Thanks to Terry Henry at Blank Rome for sending along today’s preemption decision in In re Fosamax (Alendronate Sodium) Products Liability Litigation (No. II), No. 12-2250, slip op. (3d Cir. April 30, 2014), affirming the dismissal of so-called “design defect” claims against generic drug manufacturers under the laws of 28 states. Essentially, the Third Circuit did what the Pennsylvania Superior Court should have done in its metoclopramide appeals, but didn’t. The Third Circuit held each and every “design defect” claim preempted under multiple state laws because the plaintiffs could articulate no theory of liability that didn’t depend on one of three preempted things: (1) changing warnings; (2) changing design; or (3) stop selling the product altogether:
When we pressed [plaintiffs] at oral argument to give an example of a strict-liability design-defect claim under any relevant state regime that would not ultimately result in some combination of the same three options for the Generic Defendants – i.e., changing the labeling . . ., changing the design of the drug, or pulling the drug from the market – they were unable to identify such a claim . . . . Therefore, it is unnecessary for us to embark on a 28-state tour of strict-liability design-defect law.
In sum, Mensing and Bartlett recognize that manufacturers have no control over the design or labeling of generic drugs. Short of exiting the market – which Bartlett rejects – [plaintiffs] have failed to identify anything the Generic Defendants can do to reconcile their conflicting duties under state and federal law. Therefore, [plaintiffs’] strict-liability design-defect claims are pre-empted.
Fosamax, slip op.
at 33-34 (citations and footnotes omitted). The Third Circuit thus joins every court to have analyzed the practical question: take away warnings, design, and removal from the market, and there’s nothing left upon which to base liability, short of a true manufacturing defect claim, which are downright rare in our neck of the woods.
Fosamax also held that the Restatement sections argued by the plaintiffs, Restatement (Second) of Torts §402A, comment k (1965) and Restatement (Third) of Torts, Products Liability §6(c) (1998) did not avoid preemption. Comment k would necessarily require a change of a drug’s warnings or design. Fosamax, slip op. at 29-30 n.26. Section 6 (c) involved “a risk/utility theory” of the sort addressed by Bartlett. Slip op. at 18 n.16 (lots of footnotes in Fosamax).
In Fosamax “the bottom line is that [plaintiffs] placed their bets on the First Circuit’s Bartlett decision. and they lost.” Slip op. at 17 n.15 (citation and quotation marks omitted). The Third Circuit did not allow plaintiffs to “shape shift” their claims on appeal after the Supreme Court reversed Bartlett. Slip op. at 15. That’s good for defendants, but not so good for us bloggers, since we’d love to report that the Third Circuit also blew out the other side’s post-Bartlett salami slicing. Fosamax does take pains to point out that, by not addressing waived arguments, it should not be seen as endorsing them (something we wish the Supreme Court in Riegel had done with respect to parallel claims):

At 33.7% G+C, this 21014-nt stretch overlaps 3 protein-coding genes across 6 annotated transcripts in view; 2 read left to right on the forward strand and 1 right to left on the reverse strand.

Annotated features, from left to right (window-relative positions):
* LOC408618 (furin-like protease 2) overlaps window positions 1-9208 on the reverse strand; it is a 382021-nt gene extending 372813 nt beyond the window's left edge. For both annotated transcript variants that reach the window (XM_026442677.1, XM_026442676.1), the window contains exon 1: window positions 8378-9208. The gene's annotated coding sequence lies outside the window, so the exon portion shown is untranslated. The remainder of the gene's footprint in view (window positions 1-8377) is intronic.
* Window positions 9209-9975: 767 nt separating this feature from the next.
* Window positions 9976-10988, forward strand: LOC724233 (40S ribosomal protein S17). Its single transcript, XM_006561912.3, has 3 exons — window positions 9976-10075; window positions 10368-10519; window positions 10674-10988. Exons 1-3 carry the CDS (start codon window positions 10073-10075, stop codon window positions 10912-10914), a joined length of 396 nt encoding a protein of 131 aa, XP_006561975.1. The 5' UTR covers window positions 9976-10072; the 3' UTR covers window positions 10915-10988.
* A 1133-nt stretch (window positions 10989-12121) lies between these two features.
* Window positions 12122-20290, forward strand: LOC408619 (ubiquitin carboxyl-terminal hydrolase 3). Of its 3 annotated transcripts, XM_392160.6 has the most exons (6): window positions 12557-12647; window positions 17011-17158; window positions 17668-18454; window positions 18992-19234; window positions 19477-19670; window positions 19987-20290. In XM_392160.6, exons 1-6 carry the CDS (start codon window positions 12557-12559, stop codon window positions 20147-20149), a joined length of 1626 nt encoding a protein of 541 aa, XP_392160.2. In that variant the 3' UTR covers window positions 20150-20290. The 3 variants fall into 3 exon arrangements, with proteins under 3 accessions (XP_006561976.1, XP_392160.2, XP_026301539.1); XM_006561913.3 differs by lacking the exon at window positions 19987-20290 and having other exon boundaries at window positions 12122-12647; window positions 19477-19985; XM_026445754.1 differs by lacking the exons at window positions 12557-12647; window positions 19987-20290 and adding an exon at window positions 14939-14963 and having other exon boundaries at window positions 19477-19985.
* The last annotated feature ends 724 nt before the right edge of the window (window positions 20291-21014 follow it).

Our lack of comment is not a tacit endorsement of the Appellants’ negligence theory. We have yet to hear how the Generic Defendants’ duties under negligence-based design-defect claims would be any different from their duties, discussed below, under strict-liability design-defect claims, i.e., changing the labeling, changing the composition, or removing the product from the market.
Fosamax, slip op. at 19 n.17. We think that’s right. As we pointed out at the time, the negligence-based stop selling theory in Lance v. Wyeth, 85 A.3d 434 (Pa. 2014), should likewise be preempted under Bartlett as the action required by state law is the same as for any strict liability design defect theory. Once a drug is approved, its design cannot be changed in any way that affects safety or effectiveness without prior FDA approval.
For the same reasons the Third Circuit refused to allow the Fosamax plaintiffs to shift their arguments towards an “absolute liability” theory after Bartlett – not that any state in the country recognizes such liability. Fosamax, slip op. at 31-32 n.28.
Now that the Third Circuit has spoken on generic preemption, the Pennsylvania Superior Court’s unartful dodging of the same issues in the Reglan/Metoclopramide litigation is looking every bit as shaky as we thought it would. In preemption cases,
When the Third Circuit has spoken on a federal issue . . . it is appropriate for this Court to follow Third Circuit precedent in preference to that of other jurisdictions. Whenever possible, Pennsylvania state courts follow the Third Circuit so that litigants do not improperly “walk across the street” to achieve a different result in federal court than would be obtained in state court.
Werner v. Plater-Zyberk, 799 A.2d 776, 782 (Pa. Super. 2002); (citing Cellucci v. General Motors Corp., 676 A.2d 253, 255 n.1 (Pa. Super. 1996), aff’d, 550 Pa. 407, 706 A.2d 806 (1998)) (both addressing federal preemption issues).